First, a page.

Guiding consumers since 2009

Will there be a change in inflation policy?

By Staff Writer

The latest CPI, or Consumer Price Index, figures are out on Tuesday the 15th of December 2009. Inflation is in the Reserve Bank's target band of 3 to 6 percent at the moment, but just barely. There is some concern that the inflation rate may have broken out of the target range again. Under the current inflation targeting policies, interest rates would be raised to force inflation down. The new Guv, Gill Marcus at the Reserve Bank, will need to look at the inflation figures at the next meeting of the MPC in January 2010. So what can we expect?

 

  • The MPC is closed for the holidays
  • Government has been giving no change signals
  • Could we be in for a rate rise?

 

If there is no change in policy, and the inflation rate rises, then the ordinary response of the MPC would be to raise the interest rate. The REPO rate currently sits at 7%, this is the rate at which the Reserve Bank lends to the commercial banks, the commercial banks then lend to consumers at the Prime rate which is currently 10.5%. These rates determine how much you have to pay interest on any credit that you may have, like your credit card, or your homeloan. A small change in the interest rate can cost or save you a whole lot of money, which is why interest rates become so important.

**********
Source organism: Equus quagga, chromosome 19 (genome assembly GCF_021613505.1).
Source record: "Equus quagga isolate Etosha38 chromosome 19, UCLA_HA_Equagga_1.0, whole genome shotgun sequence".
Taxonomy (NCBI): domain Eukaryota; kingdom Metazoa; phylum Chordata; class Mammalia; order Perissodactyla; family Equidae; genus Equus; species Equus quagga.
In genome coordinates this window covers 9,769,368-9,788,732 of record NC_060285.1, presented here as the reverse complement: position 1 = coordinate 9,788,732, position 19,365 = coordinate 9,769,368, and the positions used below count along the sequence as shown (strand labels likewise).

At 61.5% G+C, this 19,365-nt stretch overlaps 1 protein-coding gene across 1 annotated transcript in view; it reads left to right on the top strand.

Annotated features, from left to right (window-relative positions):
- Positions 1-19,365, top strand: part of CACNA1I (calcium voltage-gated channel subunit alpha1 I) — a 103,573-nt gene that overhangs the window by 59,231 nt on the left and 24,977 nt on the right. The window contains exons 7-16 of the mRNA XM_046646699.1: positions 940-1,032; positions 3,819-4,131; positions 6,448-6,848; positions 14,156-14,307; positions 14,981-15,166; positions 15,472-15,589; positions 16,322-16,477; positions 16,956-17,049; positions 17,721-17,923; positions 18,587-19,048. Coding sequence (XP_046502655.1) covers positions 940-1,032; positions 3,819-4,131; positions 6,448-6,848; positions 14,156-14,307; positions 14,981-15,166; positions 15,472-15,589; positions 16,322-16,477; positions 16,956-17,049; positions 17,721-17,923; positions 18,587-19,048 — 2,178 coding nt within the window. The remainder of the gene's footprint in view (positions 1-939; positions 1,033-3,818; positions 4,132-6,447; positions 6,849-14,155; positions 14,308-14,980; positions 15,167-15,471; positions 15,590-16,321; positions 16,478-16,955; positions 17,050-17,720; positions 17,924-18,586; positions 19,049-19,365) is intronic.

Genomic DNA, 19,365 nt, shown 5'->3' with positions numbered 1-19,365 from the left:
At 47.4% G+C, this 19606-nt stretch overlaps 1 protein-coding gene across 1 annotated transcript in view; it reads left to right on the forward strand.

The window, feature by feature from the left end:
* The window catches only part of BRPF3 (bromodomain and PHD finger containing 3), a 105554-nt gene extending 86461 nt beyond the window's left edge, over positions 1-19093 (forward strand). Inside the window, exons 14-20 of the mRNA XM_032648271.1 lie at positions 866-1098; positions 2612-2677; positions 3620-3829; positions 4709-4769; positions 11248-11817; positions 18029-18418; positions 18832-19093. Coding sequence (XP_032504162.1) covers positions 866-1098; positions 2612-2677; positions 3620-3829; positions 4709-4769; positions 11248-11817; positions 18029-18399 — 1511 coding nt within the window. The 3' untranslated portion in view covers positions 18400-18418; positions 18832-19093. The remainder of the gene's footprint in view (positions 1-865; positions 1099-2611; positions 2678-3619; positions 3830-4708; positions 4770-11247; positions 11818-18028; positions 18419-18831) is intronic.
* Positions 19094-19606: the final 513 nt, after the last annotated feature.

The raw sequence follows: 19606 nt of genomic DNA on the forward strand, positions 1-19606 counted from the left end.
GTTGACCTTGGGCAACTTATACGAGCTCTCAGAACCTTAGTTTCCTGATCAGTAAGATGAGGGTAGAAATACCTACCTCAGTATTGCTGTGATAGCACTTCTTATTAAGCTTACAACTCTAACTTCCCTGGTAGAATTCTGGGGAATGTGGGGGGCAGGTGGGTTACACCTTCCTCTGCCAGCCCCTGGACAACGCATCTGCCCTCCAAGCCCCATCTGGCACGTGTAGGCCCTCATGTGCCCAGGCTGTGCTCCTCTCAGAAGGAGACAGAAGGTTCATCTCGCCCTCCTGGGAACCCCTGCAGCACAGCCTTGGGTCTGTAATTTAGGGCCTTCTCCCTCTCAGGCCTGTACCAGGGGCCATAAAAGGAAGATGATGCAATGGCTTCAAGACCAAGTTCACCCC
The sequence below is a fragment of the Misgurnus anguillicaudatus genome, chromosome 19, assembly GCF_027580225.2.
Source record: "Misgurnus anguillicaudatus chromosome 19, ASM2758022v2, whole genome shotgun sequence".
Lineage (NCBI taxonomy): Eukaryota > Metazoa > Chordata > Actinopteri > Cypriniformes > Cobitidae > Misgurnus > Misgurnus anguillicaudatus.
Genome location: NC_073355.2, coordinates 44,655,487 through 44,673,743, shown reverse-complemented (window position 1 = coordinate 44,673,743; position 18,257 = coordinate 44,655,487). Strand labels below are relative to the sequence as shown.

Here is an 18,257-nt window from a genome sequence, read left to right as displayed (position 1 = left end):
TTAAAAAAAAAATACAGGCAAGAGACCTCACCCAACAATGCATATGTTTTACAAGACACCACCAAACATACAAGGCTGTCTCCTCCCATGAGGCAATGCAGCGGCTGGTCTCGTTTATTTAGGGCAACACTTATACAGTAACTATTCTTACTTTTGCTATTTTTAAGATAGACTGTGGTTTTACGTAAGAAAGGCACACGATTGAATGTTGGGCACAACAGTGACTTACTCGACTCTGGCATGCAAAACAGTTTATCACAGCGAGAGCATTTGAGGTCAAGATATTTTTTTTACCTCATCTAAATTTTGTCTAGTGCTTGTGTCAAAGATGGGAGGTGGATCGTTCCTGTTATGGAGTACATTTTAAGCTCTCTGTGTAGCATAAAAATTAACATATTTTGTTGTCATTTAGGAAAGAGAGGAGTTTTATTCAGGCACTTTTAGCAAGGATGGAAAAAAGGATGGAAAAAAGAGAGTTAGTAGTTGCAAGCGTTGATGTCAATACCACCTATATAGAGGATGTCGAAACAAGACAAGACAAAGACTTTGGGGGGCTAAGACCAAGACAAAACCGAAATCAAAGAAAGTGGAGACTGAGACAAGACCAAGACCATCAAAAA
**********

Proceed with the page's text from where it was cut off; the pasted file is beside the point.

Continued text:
There appears to be no change in policy outlook from the Reserve Bank, and the MPC won't meet until the end of January. If inflation figures rise then at least the MPC will have the December January shopping frenzy figures to factor into any decision that they may take. The shopping frenzy is coming, so plan a budget and stick to it, if the inflation figures come out bad, you don't want to pay any more on your credit than you have to. A rate rise may be a real possibility early next year and if you can avoid starting the New Year with debt trouble you should.

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